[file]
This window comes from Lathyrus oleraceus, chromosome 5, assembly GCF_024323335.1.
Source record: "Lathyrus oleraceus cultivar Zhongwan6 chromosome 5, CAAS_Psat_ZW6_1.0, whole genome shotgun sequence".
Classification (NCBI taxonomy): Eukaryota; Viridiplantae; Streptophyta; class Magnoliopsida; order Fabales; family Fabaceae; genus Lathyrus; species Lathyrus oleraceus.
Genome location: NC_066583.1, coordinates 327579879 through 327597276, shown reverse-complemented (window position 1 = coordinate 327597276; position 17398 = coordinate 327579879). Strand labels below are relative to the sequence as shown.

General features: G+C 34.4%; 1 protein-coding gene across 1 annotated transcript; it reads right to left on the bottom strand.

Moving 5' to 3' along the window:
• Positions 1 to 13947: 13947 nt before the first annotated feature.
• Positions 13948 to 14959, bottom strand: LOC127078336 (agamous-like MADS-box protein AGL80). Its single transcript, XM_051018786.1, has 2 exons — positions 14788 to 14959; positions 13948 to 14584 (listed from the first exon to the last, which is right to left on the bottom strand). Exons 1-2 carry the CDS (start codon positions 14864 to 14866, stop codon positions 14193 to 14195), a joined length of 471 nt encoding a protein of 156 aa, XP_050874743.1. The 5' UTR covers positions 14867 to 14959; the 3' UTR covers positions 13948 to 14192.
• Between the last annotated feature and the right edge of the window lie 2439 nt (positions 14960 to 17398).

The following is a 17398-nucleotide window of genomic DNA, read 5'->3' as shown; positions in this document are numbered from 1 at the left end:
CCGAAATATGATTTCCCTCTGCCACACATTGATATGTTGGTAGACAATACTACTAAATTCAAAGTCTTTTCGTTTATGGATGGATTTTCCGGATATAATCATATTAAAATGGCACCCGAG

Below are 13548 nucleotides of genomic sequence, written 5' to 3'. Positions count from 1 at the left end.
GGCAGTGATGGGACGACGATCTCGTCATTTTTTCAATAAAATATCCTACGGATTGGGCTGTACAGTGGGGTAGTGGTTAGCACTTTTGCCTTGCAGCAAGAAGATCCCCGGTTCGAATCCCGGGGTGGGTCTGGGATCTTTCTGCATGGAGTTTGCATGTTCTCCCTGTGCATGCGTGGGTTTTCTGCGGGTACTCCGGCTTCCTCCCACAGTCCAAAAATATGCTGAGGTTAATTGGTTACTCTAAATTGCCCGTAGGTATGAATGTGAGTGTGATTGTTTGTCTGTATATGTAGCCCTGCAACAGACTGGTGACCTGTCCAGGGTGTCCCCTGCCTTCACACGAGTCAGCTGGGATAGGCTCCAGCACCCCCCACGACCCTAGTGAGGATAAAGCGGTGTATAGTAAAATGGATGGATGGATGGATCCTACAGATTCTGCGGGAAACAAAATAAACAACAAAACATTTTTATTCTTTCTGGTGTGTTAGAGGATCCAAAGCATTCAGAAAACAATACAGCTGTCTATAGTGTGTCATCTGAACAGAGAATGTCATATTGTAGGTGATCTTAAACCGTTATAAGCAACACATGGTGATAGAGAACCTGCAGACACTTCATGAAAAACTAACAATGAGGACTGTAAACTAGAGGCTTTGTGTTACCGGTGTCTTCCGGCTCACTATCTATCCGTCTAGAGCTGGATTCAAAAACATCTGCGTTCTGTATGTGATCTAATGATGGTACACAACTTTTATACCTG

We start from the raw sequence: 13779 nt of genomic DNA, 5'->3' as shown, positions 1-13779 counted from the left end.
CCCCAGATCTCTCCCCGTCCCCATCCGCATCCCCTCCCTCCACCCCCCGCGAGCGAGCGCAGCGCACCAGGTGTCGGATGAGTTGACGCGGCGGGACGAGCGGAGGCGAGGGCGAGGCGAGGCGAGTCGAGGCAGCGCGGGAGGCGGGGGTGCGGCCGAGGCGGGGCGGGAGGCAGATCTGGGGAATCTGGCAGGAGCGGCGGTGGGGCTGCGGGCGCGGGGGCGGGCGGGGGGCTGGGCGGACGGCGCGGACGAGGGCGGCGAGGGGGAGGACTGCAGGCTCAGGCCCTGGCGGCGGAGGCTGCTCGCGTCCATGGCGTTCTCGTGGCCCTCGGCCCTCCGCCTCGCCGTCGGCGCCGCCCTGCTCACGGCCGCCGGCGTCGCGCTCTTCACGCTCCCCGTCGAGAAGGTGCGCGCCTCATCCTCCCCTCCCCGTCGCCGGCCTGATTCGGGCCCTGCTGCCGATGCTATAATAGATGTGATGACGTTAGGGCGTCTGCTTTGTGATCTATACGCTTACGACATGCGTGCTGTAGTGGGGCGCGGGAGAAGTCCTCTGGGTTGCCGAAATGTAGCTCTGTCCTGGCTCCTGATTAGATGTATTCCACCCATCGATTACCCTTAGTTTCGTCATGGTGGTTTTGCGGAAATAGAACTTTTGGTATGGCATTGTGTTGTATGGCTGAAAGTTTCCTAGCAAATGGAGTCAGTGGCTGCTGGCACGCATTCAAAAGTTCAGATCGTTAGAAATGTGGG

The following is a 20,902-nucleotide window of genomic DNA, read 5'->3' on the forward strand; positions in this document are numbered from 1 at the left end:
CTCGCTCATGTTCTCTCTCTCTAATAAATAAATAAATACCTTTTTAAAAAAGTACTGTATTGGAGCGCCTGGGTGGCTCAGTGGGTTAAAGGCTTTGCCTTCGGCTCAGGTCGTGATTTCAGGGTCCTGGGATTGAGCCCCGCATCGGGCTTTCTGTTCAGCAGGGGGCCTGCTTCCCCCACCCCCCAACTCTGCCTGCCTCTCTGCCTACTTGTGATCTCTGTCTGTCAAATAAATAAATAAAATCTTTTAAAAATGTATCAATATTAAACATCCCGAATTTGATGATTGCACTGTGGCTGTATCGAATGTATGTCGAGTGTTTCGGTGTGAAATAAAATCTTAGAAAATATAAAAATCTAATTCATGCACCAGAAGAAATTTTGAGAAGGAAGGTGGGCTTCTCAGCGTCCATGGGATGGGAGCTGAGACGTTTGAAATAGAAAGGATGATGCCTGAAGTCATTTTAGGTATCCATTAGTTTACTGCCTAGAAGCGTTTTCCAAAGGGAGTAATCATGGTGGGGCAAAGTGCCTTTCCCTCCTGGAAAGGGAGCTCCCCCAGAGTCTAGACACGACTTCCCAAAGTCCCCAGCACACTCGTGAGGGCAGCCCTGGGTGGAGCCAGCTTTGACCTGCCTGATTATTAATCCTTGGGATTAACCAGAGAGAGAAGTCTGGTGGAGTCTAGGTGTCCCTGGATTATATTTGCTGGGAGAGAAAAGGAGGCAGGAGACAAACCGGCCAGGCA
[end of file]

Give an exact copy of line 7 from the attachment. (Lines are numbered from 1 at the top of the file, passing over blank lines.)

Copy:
• Positions 1 to 13947: 13947 nt before the first annotated feature.